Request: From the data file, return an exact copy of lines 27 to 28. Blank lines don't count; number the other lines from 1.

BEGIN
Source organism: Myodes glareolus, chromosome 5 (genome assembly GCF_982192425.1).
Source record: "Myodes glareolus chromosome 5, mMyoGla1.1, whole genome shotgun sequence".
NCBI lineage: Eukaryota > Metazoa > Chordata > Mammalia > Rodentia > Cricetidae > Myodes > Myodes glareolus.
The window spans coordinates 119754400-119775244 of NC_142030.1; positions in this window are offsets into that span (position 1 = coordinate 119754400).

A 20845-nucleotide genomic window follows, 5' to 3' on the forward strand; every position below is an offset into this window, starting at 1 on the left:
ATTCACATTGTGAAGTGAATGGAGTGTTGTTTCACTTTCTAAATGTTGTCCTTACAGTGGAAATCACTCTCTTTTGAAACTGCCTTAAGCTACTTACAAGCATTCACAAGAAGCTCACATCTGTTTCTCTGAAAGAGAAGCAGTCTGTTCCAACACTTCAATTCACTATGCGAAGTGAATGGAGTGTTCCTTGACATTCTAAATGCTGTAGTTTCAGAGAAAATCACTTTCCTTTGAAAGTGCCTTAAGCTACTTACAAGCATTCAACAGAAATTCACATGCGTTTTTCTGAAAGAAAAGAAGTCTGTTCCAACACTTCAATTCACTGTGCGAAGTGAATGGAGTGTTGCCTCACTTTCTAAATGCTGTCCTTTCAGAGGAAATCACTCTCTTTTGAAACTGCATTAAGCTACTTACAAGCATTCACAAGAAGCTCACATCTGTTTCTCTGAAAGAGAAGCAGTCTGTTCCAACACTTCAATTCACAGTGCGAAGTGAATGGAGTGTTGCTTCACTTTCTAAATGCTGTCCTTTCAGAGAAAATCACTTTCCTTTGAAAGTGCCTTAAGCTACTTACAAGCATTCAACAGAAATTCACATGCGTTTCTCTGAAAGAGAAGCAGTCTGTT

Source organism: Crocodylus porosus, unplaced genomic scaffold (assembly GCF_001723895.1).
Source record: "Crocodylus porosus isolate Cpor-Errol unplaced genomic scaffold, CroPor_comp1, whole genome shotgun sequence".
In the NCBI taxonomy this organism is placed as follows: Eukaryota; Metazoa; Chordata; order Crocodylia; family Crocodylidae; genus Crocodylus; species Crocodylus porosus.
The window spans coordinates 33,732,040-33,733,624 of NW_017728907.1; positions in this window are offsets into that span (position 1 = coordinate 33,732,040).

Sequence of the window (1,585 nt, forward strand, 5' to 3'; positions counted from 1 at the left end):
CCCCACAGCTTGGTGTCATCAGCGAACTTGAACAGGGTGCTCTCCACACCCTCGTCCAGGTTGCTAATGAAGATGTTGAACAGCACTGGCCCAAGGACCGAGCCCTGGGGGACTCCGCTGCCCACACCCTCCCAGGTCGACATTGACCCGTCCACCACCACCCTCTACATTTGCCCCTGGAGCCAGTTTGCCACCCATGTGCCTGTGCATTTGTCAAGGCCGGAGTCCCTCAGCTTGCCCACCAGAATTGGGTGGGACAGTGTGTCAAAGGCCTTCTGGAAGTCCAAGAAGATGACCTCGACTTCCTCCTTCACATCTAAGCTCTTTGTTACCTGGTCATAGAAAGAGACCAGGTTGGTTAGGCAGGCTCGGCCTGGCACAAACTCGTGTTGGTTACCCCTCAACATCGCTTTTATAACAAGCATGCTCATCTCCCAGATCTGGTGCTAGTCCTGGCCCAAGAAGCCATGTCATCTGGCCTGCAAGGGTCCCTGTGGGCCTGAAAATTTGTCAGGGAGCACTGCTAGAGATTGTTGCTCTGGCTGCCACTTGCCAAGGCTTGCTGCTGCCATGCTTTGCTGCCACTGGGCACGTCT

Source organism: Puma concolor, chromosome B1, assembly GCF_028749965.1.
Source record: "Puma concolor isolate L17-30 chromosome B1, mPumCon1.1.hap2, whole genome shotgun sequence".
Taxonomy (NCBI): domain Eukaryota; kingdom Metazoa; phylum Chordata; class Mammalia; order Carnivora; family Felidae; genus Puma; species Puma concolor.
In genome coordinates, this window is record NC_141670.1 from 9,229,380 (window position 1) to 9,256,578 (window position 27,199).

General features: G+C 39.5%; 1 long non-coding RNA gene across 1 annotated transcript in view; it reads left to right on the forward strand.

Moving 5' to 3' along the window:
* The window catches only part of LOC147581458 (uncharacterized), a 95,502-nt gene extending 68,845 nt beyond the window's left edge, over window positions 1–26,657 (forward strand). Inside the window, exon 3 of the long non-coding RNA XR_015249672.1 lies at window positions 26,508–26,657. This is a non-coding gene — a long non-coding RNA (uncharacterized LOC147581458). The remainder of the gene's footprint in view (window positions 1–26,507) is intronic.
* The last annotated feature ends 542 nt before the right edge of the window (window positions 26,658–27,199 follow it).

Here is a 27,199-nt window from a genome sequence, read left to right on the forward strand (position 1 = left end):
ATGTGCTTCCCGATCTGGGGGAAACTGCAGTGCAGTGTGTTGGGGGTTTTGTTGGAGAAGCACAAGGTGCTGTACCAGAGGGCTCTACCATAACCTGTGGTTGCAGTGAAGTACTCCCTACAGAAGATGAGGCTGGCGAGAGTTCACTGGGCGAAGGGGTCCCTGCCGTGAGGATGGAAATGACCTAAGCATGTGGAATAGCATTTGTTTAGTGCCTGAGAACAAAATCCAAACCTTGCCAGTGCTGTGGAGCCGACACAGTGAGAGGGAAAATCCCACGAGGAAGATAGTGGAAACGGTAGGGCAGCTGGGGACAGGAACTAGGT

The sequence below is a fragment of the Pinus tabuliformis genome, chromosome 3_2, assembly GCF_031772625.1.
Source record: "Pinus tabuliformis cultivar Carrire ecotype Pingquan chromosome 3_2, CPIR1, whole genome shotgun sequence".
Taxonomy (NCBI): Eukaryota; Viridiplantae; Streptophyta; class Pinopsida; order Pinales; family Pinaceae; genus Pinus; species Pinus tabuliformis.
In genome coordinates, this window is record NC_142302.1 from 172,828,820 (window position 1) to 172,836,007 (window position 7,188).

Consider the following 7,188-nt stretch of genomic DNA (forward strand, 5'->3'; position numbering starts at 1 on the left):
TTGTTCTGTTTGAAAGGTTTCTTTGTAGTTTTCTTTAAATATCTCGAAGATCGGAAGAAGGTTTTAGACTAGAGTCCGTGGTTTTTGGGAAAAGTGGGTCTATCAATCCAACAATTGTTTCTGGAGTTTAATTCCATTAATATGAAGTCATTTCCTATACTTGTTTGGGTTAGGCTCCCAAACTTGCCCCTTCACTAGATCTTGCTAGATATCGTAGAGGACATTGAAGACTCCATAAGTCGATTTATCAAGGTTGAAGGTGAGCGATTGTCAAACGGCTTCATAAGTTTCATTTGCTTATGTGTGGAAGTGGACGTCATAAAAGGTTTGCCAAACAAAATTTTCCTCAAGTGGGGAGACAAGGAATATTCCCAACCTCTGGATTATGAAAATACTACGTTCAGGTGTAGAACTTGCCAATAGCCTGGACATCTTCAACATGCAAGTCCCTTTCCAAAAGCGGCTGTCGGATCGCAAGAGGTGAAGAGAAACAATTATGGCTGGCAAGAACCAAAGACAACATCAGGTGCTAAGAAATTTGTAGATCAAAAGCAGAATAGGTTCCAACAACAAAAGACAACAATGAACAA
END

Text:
Consider the following 7,188-nt stretch of genomic DNA (forward strand, 5'->3'; position numbering starts at 1 on the left):
TTGTTCTGTTTGAAAGGTTTCTTTGTAGTTTTCTTTAAATATCTCGAAGATCGGAAGAAGGTTTTAGACTAGAGTCCGTGGTTTTTGGGAAAAGTGGGTCTATCAATCCAACAATTGTTTCTGGAGTTTAATTCCATTAATATGAAGTCATTTCCTATACTTGTTTGGGTTAGGCTCCCAAACTTGCCCCTTCACTAGATCTTGCTAGATATCGTAGAGGACATTGAAGACTCCATAAGTCGATTTATCAAGGTTGAAGGTGAGCGATTGTCAAACGGCTTCATAAGTTTCATTTGCTTATGTGTGGAAGTGGACGTCATAAAAGGTTTGCCAAACAAAATTTTCCTCAAGTGGGGAGACAAGGAATATTCCCAACCTCTGGATTATGAAAATACTACGTTCAGGTGTAGAACTTGCCAATAGCCTGGACATCTTCAACATGCAAGTCCCTTTCCAAAAGCGGCTGTCGGATCGCAAGAGGTGAAGAGAAACAATTATGGCTGGCAAGAACCAAAGACAACATCAGGTGCTAAGAAATTTGTAGATCAAAAGCAGAATAGGTTCCAACAACAAAAGACAACAATGAACAA